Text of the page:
Thursday, 11 February 2016

'Painting the Modern Garden - From Monet to Matisse' at the Royal Academy

I like gardens and flowers, I like painting and I love Monet and Matisse so this exhibition was designed to reel me in, wander round awe-struck and then buy postcards and the exhibition catalogue. I couldn't help it and neither could the unknown crowds who visited with me. After the first few rooms I decided that this was the must-see exhibition of the Spring in London - it is gorgeous, it is emotionally stimulating, it is truly fab (obv). Hundreds and hundreds of paintings (-ish) and dozens and dozens of rooms (well, it felt like it), the Royal Academy has scored a hit with this exhibition. Did I like it? O yes!

I've been to quite a few exhibitions at the Royal Academy and this was easily the most crowded so, if you want to see it, book tickets now to avoid disappointment. Is it the idea of gardens or flowers or the Impressionists and those that came after them that proves to be the draw? I don't know but I certainly want to go back before it closes. The paintings are glorious and it will take your breath away to see so many paintings on a similar theme all grouped together. It's fascinating to consider how different artists at different times saw their gardens so differently.

The Royal Academy keeps the theme going by replacing the leather benches with park benches to sit on, plants growing in a mini-greenhouse and books and letters describing the gardens we see. That's a nice touch from the curators - let's show that some of the painters were also serious gardeners and swapped cuttings and ideas. Because they did. I was vaguely surprised that some were keen gardeners but I'm not sure why that is - why shouldn't they like growing things and designing gardens? I'm jolly pleased they did because it led to some wonderful paintings.

There was one room that made me feel like I was in the flower tent at the Chelsea Garden Show, surrounded by banks of flowers, and I'm sure that's what the curators intended - one of the paintings is on the cover to the catalogue, Monet's 'Chrysanthemums', which is a glorious explosion of colour. As I entered the room I saw the painting out of the corner of my eye and headed straight for it. I've never seen it before and I wanted to jump into it.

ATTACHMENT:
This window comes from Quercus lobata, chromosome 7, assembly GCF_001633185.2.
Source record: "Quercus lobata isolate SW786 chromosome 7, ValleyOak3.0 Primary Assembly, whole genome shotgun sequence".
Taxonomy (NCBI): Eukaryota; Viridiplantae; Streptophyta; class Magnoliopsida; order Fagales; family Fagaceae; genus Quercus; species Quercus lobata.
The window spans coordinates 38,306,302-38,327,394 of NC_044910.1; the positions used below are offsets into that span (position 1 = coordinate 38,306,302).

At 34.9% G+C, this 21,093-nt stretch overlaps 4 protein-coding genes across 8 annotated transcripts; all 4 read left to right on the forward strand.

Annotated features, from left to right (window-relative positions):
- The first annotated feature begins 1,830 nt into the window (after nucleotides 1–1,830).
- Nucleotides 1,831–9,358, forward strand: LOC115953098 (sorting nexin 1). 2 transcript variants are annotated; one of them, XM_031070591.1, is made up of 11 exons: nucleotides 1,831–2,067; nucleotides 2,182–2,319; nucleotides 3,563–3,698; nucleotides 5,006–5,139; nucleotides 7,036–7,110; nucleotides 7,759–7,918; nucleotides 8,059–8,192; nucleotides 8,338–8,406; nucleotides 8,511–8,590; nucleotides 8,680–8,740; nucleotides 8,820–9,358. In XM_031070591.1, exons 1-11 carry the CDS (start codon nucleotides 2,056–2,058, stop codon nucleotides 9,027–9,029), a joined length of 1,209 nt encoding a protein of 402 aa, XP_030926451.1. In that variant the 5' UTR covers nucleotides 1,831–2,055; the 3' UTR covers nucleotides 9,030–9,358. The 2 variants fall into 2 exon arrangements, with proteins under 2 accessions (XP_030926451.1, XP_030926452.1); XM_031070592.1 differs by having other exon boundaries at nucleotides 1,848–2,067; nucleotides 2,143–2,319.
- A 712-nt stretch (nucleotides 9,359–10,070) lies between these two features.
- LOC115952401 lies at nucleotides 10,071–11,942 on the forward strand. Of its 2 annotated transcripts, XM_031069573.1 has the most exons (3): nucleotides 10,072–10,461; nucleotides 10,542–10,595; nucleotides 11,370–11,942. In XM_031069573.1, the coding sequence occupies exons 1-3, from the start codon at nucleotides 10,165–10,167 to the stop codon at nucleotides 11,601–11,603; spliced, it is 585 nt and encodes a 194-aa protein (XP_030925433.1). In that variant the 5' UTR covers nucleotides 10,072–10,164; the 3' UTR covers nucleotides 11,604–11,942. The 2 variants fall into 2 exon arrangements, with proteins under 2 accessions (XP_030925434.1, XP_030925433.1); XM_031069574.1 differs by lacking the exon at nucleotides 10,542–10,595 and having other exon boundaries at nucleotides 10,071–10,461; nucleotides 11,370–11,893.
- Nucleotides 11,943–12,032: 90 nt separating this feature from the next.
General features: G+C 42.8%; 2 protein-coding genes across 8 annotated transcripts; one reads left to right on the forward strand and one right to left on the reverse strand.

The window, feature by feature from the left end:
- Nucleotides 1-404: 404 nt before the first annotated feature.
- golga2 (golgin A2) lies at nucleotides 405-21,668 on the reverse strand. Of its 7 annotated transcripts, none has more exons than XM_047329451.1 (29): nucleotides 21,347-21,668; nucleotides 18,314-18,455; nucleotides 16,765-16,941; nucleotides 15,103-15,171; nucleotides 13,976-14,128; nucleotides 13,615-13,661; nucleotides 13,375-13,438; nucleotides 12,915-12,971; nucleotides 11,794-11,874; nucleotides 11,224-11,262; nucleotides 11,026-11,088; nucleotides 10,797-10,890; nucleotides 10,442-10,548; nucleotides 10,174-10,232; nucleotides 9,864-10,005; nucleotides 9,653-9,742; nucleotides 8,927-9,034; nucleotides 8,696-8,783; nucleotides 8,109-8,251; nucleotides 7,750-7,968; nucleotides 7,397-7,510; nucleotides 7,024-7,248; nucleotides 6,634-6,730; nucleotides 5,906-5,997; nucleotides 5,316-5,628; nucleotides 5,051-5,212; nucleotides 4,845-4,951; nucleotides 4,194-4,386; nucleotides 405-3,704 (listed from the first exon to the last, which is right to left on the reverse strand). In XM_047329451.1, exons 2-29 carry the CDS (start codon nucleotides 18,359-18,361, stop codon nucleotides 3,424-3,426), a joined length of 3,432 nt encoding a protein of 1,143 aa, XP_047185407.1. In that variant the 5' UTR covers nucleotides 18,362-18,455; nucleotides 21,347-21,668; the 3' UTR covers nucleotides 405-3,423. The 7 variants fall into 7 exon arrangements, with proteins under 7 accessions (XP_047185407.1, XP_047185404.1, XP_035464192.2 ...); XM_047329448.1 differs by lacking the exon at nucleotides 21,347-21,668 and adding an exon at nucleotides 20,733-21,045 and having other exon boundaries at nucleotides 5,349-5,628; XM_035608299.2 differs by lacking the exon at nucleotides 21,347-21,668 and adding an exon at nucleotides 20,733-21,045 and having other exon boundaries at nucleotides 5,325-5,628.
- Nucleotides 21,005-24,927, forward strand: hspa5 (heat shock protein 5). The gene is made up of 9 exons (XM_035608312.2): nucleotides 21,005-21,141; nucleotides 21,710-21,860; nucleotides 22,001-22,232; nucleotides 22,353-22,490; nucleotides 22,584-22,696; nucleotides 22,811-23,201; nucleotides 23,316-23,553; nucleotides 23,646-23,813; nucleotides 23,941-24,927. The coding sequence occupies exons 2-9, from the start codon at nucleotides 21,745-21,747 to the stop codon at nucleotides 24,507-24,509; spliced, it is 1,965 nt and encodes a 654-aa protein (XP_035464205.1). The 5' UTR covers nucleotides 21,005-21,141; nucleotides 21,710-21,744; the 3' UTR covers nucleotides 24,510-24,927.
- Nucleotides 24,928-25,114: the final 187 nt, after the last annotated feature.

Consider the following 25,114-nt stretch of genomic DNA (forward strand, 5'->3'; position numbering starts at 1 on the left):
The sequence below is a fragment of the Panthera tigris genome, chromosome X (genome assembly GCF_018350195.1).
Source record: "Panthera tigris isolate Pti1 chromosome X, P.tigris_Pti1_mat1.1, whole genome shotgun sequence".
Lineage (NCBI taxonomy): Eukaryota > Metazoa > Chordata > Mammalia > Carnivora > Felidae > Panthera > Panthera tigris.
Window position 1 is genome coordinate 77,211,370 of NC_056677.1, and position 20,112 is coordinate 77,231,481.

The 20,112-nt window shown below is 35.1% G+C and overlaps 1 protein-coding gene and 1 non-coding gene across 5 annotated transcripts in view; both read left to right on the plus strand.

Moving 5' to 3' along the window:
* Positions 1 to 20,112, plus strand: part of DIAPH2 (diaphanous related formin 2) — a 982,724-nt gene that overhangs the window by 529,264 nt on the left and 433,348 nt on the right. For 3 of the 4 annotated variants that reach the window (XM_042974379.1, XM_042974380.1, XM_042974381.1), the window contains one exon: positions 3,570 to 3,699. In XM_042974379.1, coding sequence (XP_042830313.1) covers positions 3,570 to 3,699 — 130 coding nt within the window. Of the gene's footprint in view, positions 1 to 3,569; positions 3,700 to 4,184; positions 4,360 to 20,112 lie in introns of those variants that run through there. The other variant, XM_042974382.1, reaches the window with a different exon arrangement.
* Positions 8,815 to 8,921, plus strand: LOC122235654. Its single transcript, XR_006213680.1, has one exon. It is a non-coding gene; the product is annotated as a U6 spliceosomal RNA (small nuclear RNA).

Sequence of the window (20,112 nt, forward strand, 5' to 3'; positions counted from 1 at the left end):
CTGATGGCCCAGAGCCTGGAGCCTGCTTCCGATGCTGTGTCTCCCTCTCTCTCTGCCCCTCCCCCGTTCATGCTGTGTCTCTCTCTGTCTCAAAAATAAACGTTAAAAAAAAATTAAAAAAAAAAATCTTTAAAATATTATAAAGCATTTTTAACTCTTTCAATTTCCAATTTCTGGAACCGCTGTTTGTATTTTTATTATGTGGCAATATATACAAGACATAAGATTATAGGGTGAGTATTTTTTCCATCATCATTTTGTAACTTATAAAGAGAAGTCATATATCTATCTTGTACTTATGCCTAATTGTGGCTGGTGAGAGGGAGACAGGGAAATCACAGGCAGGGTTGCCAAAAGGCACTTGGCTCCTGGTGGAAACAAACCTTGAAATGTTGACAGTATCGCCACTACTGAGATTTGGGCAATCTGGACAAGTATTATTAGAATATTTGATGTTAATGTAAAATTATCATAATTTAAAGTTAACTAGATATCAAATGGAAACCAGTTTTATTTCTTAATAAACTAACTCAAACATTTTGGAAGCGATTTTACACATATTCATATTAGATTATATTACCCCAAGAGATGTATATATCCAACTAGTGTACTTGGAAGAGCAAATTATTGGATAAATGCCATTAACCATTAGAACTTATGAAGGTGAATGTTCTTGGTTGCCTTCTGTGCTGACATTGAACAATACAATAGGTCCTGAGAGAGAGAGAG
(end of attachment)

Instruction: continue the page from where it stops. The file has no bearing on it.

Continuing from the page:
As well as Monet and Matisse, there are paintings by all sorts of people, from the Impressionists onwards to those who took their art so much further. We see the delights of Pissarro and Renoir, a few by Caillebotte, Berthe Morisot, Van Gogh, and there are paintings by Kandinsky, Klee, Munch, Nolde and so many others. There are lots of paintings by M. Monet and his garden, of course, and the final room shows three enormous water lilies canvases placed together as a farewell to the art of painting a garden.

It's also nice that the curator hasn't gone for the 'usual' or 'obvious' paintings by the artists (except for Monet - you've got to have some waterlilies!). This shows us another side to these artists, a side I didn't know. Who knew that Caillebotte used to swap cuttings with Monet? I've only ever seen his 'urban' Parisian paintings but now I've seen his garden and learned more about him. It's also nice that this exhibition starts in winter and closes in spring - the glorious warm colours and shafts of light brightening up the cold, drab, grey winter outside. Great timing. When it finishes London will be full of greenery and spring flowers again.

Don't miss this amazing exhibition - I shall return!

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